Comparing Arthritis Pain Supplements

People with arthritis are always looking for ways to relieve arthritis pain symptoms. Many have turned to supplements that promise pain relief without relying on prescription medication.

AOL Everyday Healh recently spoke to a group of experts and rheumatologists regarding these supplements, and published an article detailing what works and what doesn't against arthritis pain. Since supplements are not regulated by the Food and Drug Administration, it's important to do research before taking them to understand what potential side effects they may have.

The first supplement mentioned by the news source was glucosamine, which has been thought to control osteoarthritis pain and protect cartilage from deteriorating. According to Everyday Health, the National Institutes of Health found that this supplement may have an effect on moderate to severe arthritis, but none on mild forms of the condition. Research conducted in Europe found glucosamine to be more effective, but this may be connected to the different way the supplement is prepared in Europe.

Chondroitin sulfate has been shown to reduce pain and inflammation and improve joint function, according to Everyday Health. The rheumatologists suggested that its full benefits are best realized when taking this supplement with something else, such as glucosamine.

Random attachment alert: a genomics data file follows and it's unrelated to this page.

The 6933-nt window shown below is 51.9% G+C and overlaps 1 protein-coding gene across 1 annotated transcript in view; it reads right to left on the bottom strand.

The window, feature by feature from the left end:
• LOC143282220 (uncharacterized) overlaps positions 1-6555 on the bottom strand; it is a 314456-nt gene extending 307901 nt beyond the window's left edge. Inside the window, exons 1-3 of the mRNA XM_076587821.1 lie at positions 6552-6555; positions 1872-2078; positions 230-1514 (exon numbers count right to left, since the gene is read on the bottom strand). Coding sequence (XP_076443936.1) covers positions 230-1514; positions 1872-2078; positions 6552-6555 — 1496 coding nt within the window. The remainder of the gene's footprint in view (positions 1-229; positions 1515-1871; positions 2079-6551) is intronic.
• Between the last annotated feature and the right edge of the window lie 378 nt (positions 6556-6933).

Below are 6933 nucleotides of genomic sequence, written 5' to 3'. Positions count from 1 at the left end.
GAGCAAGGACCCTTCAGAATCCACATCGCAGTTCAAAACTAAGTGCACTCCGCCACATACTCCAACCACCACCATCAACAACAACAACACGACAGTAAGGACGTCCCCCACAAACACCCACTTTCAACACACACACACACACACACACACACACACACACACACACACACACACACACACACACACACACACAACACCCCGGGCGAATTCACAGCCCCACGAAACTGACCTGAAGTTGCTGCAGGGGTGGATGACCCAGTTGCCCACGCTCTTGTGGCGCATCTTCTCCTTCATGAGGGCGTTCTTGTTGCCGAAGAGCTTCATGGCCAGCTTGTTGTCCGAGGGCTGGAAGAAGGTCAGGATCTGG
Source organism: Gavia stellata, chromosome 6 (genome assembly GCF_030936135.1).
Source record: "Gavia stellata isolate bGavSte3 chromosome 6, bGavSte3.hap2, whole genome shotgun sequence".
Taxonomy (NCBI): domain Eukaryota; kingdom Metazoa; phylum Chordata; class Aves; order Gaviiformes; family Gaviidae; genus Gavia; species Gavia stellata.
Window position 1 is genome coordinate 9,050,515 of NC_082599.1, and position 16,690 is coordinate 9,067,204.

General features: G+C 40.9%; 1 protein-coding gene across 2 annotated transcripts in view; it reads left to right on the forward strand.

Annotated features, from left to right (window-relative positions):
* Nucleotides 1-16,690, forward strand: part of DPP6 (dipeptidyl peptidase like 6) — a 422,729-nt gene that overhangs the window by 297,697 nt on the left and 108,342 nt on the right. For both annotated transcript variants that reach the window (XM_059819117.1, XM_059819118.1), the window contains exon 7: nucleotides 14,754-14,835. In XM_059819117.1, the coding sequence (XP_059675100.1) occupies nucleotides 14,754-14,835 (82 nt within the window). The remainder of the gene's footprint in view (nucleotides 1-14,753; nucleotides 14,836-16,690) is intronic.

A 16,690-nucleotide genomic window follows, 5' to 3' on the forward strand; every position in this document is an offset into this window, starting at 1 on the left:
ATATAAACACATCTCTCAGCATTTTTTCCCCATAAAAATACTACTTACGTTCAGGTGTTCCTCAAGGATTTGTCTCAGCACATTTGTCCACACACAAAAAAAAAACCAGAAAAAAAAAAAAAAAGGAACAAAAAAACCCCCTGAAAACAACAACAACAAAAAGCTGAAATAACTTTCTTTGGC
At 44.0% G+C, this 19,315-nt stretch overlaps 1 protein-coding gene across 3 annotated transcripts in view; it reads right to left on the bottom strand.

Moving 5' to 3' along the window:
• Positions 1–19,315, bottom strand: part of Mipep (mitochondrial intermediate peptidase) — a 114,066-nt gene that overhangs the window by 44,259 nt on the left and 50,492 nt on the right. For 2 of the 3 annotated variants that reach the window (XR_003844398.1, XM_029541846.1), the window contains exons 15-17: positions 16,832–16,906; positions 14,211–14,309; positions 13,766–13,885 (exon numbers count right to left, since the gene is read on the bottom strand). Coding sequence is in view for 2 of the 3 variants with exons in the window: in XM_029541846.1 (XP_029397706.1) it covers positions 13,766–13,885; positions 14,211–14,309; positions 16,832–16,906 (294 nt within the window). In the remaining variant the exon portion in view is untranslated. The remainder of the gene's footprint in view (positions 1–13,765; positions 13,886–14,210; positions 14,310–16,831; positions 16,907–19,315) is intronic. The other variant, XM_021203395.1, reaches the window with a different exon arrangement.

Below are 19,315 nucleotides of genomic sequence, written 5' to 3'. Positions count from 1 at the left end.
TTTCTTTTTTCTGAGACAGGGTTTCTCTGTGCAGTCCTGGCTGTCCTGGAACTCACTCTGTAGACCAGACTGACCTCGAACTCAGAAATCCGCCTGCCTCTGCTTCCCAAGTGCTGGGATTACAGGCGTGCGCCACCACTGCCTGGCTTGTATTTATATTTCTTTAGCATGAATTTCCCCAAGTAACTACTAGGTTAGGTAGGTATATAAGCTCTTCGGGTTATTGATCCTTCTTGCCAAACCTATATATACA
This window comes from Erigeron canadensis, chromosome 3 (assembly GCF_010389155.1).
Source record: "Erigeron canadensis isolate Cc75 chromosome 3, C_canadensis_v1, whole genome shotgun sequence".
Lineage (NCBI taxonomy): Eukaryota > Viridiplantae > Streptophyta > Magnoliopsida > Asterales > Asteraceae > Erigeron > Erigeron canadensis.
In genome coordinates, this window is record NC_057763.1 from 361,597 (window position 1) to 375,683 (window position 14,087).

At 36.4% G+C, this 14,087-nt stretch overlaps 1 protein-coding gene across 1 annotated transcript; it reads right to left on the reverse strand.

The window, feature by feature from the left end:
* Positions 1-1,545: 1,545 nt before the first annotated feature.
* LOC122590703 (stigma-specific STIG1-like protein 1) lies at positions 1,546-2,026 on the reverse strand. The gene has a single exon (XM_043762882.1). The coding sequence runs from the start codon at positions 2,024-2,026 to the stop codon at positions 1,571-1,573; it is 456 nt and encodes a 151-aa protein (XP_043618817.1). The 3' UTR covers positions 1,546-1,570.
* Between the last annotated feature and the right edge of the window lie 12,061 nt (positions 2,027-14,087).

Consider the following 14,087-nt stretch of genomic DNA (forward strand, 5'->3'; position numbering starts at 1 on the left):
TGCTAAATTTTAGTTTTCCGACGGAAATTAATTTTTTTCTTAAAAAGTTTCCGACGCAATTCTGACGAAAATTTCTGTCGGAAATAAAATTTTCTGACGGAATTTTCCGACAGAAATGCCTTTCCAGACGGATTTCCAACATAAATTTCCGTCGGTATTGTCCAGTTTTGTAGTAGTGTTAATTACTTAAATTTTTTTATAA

One supplement that has been shown to be the most effective also carries some of the worst side effects. Rheumatologist Nathan Wei, MD, told Everyday Health that his patients have reported improvement in their osteoarthritis pain after taking S-adenosyl-L-methionine (SAM-e), a supplement made using a chemical that occurs naturally in the body that as been shown to possibly be as effective as traditional arthritis medications. SAM-e does come with side effects, however, as it may upset the stomach and cause diarrhea along with possibly interfering with anti-depressants and Parkinson's disease medications.

Finally, vitamin C and ginger were mentioned as possible pain relievers that can easily be worked into a person's diet. Wei told Everyday Health that although the exact effects of vitamin C on arthritis pain are unknown, research has found that people with insufficient levels of the vitamin in their diet are three times more likely to develop the disease. The rheumatologist also recommended adding ginger to a diet, as it has been shown to reduce inflammation in people with osteoarthritis and rheumatoid arthritis, and is more beneficial when eaten than when taken as a supplement.

The Centers for Disease Control and Prevention (CDC) estimates that 21 million adults have arthritis, making it the most common cause of disability in the United States. The CDC Arthritis Program aims to increase awareness about the disorder through working with state Health Departments to improve the quality of life of people with arthritis.

The National Center for Biotechnology Information reports that there are more than 100 different types of arthritis. Numerous studies have shown that reliance on pain medications is prevalent in the arthritis community, which can lead to addiction and other health issues. Finding a natural supplement to relieve pain could help curb this problem, but experts stress that no supplement should be taken without consultation with a healthcare provider to determine how it may affect an individual and how it may interact with other medications